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Cis/Trans and Z/E

  1. Oct 23, 2012 #1
    What's the difference between Cis/Trans and Z/E? Do they mean different things? And are they attributed differently. From what I understood, Cis/Trans are about Alkenes? Otherwise, when would it be appropriate to use Cis/Trans and when would it be appropriate to use Z/E?

    Also, what would happen if 2 high priority groups were attached to the same Carbon (Let's say we have Br and Cl attached to Carbon #2 while Carbon #1 only has 2 Hydrogen attached to it )Would it be Cis or Trans (Z or E?) since I've been taught to split the molecule parallel to the double bond? And what would happen if both groups were of equal priority (Instead of Br and Cl, it's 2 Br)?
  2. jcsd
  3. Oct 23, 2012 #2


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    Cis/Trans have very limited usage. For example, if the 4 groups attached to sp2 carbons are all different, you can't use Cis/Trans. In this case, you would use Z/E.

    If you are able to define Cis/Trans, do so as they are easy to deduce and imagine, as Z/E are messy and don't click right away, while C/T do.

    In your question, (Br)(Cl)C=CH2, it neither C/T/Z/E. As you can't make any geometrical isomer of this. See, these prefixes are used to distinguish between G.I. but if there's no G.I. you can't forcefully use them.
  4. Oct 23, 2012 #3
    From what I have learned (I'm still in the class):

    Cis/Trans are used when your lowest priority group on both carbons is hydrogen.

    Z means your high priority groups are on the same side (both top or both bottom, if double bond is horizontal...not sure how else to say this). E means the high priority groups are on opposite sides.

    If you have two high priority groups attached to a carbon, the one with the highest atomic number is the highest priority group. In your example, however, you have the rightmost carbon attached to two hydrogens. This has no cis/trans/E/Z nomenclature - no geometrical isomer since the two H's are equal priority. Same deal if you had two Br atoms in place of the hydrogens.
  5. Oct 23, 2012 #4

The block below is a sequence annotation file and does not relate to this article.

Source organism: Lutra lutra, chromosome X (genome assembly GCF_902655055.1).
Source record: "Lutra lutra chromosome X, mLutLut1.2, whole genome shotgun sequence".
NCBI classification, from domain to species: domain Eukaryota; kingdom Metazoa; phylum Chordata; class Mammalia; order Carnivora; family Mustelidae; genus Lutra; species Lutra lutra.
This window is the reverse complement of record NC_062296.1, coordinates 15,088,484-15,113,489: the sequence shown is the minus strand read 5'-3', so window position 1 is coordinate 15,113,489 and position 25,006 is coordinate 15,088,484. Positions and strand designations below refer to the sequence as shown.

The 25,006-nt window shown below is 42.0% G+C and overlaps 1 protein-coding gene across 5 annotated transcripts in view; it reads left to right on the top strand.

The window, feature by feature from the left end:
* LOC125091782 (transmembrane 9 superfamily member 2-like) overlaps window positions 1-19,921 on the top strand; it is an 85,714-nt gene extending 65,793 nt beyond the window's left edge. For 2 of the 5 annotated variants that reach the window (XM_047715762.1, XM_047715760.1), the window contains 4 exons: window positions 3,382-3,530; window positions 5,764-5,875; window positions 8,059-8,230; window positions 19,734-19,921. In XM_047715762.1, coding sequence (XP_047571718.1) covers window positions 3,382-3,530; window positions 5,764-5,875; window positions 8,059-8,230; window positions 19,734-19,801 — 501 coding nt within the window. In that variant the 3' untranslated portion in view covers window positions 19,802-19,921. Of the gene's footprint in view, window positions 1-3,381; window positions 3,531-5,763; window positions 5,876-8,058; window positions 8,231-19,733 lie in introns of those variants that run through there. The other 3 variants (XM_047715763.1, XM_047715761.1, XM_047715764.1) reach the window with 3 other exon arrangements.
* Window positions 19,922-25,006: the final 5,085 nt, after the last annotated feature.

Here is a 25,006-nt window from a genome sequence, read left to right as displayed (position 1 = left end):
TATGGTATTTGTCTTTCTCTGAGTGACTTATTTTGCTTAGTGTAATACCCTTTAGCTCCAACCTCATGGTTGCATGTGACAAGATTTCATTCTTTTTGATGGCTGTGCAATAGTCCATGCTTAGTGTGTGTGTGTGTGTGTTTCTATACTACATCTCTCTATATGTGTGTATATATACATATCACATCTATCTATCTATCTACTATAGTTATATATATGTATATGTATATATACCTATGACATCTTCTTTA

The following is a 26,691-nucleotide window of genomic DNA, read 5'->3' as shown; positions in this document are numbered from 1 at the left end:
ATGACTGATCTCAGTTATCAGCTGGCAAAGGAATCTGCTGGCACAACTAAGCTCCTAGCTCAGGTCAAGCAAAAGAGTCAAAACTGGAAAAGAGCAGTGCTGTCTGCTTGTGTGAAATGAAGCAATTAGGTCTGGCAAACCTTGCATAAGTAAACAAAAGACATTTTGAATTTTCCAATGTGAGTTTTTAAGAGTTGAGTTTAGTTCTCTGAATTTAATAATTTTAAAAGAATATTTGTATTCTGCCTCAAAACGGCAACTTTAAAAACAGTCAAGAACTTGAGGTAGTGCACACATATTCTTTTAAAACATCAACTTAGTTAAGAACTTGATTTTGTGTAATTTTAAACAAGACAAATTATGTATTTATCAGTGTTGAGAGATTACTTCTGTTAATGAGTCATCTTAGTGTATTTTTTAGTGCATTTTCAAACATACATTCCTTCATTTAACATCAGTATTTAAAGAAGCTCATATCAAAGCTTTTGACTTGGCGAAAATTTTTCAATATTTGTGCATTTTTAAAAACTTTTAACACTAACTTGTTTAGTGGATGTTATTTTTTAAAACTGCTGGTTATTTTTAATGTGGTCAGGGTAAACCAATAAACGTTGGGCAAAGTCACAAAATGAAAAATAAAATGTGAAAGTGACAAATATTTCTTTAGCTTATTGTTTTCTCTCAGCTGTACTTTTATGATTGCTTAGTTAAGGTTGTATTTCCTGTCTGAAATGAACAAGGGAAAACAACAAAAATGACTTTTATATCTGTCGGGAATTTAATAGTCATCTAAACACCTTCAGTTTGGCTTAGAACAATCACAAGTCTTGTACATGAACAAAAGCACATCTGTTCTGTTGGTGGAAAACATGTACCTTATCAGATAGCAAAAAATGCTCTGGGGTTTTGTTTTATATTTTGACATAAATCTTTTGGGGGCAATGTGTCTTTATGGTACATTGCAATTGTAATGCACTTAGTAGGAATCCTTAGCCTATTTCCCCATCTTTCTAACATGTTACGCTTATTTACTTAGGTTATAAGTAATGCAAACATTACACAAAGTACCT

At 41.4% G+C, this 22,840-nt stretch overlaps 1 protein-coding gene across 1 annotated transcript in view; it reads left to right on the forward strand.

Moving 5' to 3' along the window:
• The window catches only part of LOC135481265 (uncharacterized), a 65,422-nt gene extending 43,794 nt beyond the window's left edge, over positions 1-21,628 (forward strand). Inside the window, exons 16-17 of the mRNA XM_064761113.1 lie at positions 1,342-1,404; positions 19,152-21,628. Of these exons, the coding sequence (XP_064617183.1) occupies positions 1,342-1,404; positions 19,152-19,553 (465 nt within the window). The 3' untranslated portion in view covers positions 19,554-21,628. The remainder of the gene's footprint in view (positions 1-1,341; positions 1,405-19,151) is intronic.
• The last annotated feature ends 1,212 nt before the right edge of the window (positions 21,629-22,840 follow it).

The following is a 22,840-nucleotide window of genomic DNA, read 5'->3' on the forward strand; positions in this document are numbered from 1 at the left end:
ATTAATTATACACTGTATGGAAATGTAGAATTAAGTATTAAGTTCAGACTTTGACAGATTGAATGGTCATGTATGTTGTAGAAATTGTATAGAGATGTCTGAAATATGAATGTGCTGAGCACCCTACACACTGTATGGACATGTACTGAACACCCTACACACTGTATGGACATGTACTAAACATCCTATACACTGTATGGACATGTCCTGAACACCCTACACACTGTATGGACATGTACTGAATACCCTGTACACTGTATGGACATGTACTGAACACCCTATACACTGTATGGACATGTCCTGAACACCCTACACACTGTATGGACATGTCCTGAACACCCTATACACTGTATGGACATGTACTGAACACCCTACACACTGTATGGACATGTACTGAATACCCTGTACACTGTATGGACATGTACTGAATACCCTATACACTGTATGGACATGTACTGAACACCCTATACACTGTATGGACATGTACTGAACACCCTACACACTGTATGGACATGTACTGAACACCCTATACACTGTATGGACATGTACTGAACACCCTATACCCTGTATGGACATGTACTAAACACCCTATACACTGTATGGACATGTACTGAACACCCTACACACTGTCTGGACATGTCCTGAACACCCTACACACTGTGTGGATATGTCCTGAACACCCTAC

This is a good answer, and I'm going to elaborate with some images to better clarify.

    Take for example these structural isomers:

    Notice that when we discuss cis and trans here, we have a Cl atom on either side of the double bond. Cis and trans describes the orientation of the chlorine atoms to the double bond. Essentially, to use cis/trans description, you must have the same atom on either side of the double bond.

    Now take this structure as an example:

    Notice we don't have two of the same atoms on either side of the double bond. So we must assign priority to each atom connected to the sp2 carbons (the carbons that make up the double bond). In this specific example, the highest priority goes to Br and Cl, respectively. Thus we denote them:

    Essentially, I like to remember E,Z kind of like this:
    cis = Z
    trans = E

    However, you may find it more useful to just stick with E and Z notation and abandon cis/trans notation if your teacher allows it (i don't see why they wouldn't...its universally accepted and backed by IUPAC)
    To illustrate, let us reconsider the first example, and instead of naming it cis/trans, lets name it E/Z:

    Consult your book for assigning priorities to atoms. It's very simple, and requires assessing the atomic number, and possibly the mass (if the atomic numbers are the same)
    Last edited: Oct 23, 2012
  6. Oct 23, 2012 #5
    No - first calculating the atomic number. Only when these are equal, then its mass.

    I assume that if the masses differ (BUT atomic numbers do not) then you must not go on to next atoms along bonds?
  7. Oct 23, 2012 #6
    Yikes, you're absolutely correct. Thanks for catching my mistake. I have editted my response and it should be correct now.

    Yes that is correct (i'm assuming you mean "then you MUST GO on to the next atoms along the bonds"), but there is a notable exception when discussing Hydrogen and Deuterium. It should be pretty intuitive though that when Deuterium and Hydrogen share an SP2 carbon, Deuterium gets the highest priority.

    For example:


    Left side is E, right side is Z.
  8. Oct 23, 2012 #7
    No. Sic! I wrote "then you must NOT go on to the next atoms along the bonds".

    Say that on one end of a double bond, one of the groups is methyl, the other ethyl.

    But the methyl group is C-13, while ethyl is C-12.

    Am I right in assuming that since the first atom of the methyl group takes the priority for having higher mass, and then the next atoms of ethyl group are irrelevant?
  9. Oct 23, 2012 #8
    Ok sorry about that. Yes, you are correct. C-13 methyl would have higher priority than the ethyl group. You're looking for the first point of difference between your comparisons. The first point of difference here is C-13 vs. C-12, as you noted. C-13 methyl gets the nod as higher priority than C-12 ethyl.
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